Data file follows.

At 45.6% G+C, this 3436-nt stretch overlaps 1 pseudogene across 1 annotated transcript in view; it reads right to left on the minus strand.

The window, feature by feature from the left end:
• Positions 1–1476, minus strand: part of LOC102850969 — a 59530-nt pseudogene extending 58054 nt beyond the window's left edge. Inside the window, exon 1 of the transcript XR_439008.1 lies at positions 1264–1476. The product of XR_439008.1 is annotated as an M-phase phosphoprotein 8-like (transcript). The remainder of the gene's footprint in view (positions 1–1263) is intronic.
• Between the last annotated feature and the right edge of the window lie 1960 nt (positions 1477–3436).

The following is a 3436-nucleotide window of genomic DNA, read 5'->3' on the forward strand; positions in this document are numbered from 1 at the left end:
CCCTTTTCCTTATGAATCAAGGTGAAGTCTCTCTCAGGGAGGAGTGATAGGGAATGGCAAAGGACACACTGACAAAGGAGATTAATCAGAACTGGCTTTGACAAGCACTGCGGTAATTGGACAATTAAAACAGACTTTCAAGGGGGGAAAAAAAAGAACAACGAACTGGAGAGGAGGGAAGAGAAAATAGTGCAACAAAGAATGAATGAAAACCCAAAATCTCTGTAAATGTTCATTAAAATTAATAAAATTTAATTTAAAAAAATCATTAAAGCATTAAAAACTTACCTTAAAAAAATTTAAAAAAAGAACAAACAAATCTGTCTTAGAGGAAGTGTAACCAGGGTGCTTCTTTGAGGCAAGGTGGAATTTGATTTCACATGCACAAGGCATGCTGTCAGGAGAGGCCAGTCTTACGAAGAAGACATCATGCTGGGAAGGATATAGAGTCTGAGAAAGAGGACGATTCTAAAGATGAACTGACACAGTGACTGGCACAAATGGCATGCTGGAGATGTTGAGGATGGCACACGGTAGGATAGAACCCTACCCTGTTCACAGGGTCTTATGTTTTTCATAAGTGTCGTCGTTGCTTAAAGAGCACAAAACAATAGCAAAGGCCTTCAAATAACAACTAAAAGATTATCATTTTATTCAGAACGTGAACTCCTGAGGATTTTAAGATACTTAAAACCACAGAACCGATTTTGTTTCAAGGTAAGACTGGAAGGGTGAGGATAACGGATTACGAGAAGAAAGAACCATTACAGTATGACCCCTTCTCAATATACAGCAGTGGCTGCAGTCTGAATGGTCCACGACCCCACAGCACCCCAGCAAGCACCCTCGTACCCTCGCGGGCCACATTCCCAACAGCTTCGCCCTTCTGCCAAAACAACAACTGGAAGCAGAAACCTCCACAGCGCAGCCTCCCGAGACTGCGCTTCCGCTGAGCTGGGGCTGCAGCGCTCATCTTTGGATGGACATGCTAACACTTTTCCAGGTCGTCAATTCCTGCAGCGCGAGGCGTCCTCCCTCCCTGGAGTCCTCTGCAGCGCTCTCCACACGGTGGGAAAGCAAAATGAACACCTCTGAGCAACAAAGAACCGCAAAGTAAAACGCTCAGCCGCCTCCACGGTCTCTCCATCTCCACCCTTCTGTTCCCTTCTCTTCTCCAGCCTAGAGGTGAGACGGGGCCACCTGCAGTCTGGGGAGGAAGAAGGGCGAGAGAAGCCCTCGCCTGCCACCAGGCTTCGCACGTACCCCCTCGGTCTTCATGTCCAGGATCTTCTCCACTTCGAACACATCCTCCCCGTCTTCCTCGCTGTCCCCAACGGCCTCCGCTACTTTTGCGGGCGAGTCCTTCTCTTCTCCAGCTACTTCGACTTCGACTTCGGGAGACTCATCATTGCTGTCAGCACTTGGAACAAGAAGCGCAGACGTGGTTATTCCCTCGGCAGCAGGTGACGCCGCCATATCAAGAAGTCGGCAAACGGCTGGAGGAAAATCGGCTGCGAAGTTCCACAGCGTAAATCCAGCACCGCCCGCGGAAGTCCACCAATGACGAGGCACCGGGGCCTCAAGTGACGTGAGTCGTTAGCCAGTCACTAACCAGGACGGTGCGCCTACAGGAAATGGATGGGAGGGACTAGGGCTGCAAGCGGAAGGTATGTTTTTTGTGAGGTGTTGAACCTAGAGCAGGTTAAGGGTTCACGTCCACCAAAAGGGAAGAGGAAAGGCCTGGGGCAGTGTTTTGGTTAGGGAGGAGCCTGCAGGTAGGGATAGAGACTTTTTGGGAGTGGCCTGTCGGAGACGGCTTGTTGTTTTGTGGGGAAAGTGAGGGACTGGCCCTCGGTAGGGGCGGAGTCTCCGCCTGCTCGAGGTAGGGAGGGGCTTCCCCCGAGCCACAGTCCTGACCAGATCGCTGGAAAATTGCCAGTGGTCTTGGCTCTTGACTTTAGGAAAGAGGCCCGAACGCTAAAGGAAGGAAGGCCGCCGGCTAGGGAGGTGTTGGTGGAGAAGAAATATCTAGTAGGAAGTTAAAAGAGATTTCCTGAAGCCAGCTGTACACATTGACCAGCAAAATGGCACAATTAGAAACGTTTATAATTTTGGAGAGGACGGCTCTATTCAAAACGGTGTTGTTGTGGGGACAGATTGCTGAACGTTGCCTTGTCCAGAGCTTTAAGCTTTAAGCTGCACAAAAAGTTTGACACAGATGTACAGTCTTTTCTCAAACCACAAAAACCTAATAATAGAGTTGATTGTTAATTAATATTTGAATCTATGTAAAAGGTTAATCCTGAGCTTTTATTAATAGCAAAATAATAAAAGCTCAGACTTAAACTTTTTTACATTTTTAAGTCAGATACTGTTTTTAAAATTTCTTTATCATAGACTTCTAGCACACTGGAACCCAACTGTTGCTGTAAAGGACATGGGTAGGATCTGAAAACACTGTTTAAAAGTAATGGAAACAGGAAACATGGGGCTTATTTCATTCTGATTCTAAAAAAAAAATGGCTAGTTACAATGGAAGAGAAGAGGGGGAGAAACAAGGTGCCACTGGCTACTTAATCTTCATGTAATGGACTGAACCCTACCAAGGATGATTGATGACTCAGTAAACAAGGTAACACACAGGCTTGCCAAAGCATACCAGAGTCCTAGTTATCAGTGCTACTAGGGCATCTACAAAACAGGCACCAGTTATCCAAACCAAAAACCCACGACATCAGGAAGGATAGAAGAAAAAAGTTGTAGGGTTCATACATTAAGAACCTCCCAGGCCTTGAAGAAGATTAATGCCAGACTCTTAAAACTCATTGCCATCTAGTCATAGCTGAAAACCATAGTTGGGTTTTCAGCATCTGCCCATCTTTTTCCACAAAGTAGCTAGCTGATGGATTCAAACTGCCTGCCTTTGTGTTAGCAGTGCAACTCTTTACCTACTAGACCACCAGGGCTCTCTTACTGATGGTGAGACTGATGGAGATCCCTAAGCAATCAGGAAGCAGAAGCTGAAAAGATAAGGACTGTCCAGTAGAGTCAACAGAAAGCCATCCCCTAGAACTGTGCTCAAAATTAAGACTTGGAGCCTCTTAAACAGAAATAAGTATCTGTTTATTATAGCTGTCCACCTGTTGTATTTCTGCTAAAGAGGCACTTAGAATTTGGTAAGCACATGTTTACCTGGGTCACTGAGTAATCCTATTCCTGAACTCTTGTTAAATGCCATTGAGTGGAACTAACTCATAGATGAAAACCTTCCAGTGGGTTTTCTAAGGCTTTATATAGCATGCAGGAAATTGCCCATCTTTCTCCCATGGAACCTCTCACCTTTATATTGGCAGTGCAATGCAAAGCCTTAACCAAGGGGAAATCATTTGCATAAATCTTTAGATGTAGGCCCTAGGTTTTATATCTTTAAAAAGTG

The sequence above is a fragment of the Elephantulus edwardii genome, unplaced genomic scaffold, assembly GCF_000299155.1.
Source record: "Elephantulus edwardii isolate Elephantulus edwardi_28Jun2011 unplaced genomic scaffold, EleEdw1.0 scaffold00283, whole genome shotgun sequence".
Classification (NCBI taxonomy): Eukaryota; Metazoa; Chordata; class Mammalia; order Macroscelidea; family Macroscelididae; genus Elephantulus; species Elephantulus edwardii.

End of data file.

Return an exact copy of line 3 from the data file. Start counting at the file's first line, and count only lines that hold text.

• Positions 1–1476, minus strand: part of LOC102850969 — a 59530-nt pseudogene extending 58054 nt beyond the window's left edge. Inside the window, exon 1 of the transcript XR_439008.1 lies at positions 1264–1476. The product of XR_439008.1 is annotated as an M-phase phosphoprotein 8-like (transcript). The remainder of the gene's footprint in view (positions 1–1263) is intronic.